In the throes of my March Madness this last month I was sitting one morning at my day job, sorting through paperwork, when a co-worker asked if “I was going”.

After one of those long moments where you desperately sort through everything such a vague question might be referring to, I realized that it was the day Adilifu Nama was supposed to be giving his presentation as the next speaker for the Los Angeles City College Book Club program. The same program that had hosted Dawn and myself a couple of weeks before, and was now bringing in Dr. Nama for a discussion of his book Super Black, about the impact of black superheroes on American pop culture.

Personally I’m such a white boy I wondered how much I might get out of such a seminar, but I shouldn’t have worried. I forgot that amazing thing about geeks and nerds: the color of our skin has never mattered so much as the matter of our interests. Dr. Nama is an unabashed fan of comic books and science fiction and has been ever since (as detailed in his own introduction) his father took him to a comic store which had a Mego action figure of The Falcon.

On the other hand, Nama doesn’t shy away from the fact that out of all the toys on display, The Falcon captivated him because of the idea he was a black man that could fly. There was a connection there that might not have existed had every toy been a representation of a white person or bizarrely hued alien.

It wasn’t that none of the other heroes mattered because they didn’t immediately remind him of his own appearance, but the idea that someone who looked like him could be part of these exciting adventures was particularly inspiring. Probably in the same way a young girl at that same time in the 1970s might stare in awe at all the colorful dude superheroes, but then get particularly interested in Wonder Woman. They’re like gateway drugs, entry doors onto the world of comics fandom, and because of that will also always hold a special place in your heart.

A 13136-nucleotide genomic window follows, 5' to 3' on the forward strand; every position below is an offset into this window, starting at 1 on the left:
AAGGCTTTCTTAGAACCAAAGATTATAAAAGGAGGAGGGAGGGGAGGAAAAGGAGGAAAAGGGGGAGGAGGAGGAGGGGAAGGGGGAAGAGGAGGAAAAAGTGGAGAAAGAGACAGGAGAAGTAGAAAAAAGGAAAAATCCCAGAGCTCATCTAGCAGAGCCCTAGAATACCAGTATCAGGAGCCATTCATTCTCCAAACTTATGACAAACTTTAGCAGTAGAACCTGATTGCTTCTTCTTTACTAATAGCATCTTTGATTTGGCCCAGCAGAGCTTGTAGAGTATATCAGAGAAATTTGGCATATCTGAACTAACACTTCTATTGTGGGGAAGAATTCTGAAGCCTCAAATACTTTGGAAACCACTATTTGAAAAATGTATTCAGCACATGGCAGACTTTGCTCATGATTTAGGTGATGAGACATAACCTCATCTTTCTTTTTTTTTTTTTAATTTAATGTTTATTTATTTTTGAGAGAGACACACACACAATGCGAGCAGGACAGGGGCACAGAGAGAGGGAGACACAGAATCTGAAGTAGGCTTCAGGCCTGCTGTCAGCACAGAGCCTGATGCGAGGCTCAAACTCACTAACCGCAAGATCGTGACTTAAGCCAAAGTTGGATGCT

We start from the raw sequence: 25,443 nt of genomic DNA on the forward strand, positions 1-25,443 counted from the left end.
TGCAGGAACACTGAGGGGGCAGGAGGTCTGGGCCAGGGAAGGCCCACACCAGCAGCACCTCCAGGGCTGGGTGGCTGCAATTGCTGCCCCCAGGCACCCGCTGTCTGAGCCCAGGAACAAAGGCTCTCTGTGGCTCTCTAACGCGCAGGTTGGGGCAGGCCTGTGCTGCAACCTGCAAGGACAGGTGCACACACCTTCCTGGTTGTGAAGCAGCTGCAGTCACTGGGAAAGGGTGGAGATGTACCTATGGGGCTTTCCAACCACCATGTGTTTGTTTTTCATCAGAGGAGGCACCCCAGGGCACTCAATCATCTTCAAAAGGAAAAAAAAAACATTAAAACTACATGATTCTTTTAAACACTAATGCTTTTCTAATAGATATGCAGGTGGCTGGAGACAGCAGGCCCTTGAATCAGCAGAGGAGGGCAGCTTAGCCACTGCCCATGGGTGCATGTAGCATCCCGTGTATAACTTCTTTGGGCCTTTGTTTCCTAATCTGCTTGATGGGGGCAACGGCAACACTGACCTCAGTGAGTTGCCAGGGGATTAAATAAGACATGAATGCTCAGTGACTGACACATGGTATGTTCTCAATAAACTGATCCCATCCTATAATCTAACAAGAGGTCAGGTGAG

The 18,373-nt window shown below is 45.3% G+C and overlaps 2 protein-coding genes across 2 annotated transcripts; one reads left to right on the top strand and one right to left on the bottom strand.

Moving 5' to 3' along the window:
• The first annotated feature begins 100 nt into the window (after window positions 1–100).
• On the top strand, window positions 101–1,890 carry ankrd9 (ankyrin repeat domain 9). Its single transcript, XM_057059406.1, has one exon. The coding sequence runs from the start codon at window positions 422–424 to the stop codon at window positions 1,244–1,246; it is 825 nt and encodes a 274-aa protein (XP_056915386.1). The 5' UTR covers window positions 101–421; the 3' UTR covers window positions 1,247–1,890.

And so that also got me thinking on old problems. An issue continuing to this day is that there’s still fairly few “heroes of color” (or with boobs, or both) in the mainstream compared to the cavalcade of white men of all shapes, sizes, and personalities that have made their names in superhero-dom (and villain-dom). Or as Dwayne McDuffie (may he rest in peace) once articulated:

“My problem… and I’ll speak as a writer now… with writing a black character in either the Marvel or DC universe is that he is not a man. He is a symbol.”

Dwayne McDuffie was black, but certainly had no problems writing a character like Reed Richards. Reed Richards represents nothing more than Reed Richards, and if you don’t like the cut of his jib, you have plenty of alternatives in superheroic fiction to choose from. But if Reed Richards was black, or gay, or anything else considered a deviation from the norm, you suddenly have the challenge of presenting that as well as simply presenting a character (and by the by, I’m only using “deviation from the norm” in the sense that the great majority of mainstream superheroes are shown as straight white guys). You have the challenge of whether or not to present it at all. That’s a lot of baggage to deal with in addition to story itself, and especially so if the roles happen to be reversed and you’re a white guy who grew up in the suburbs who wants to have non-white people in his story.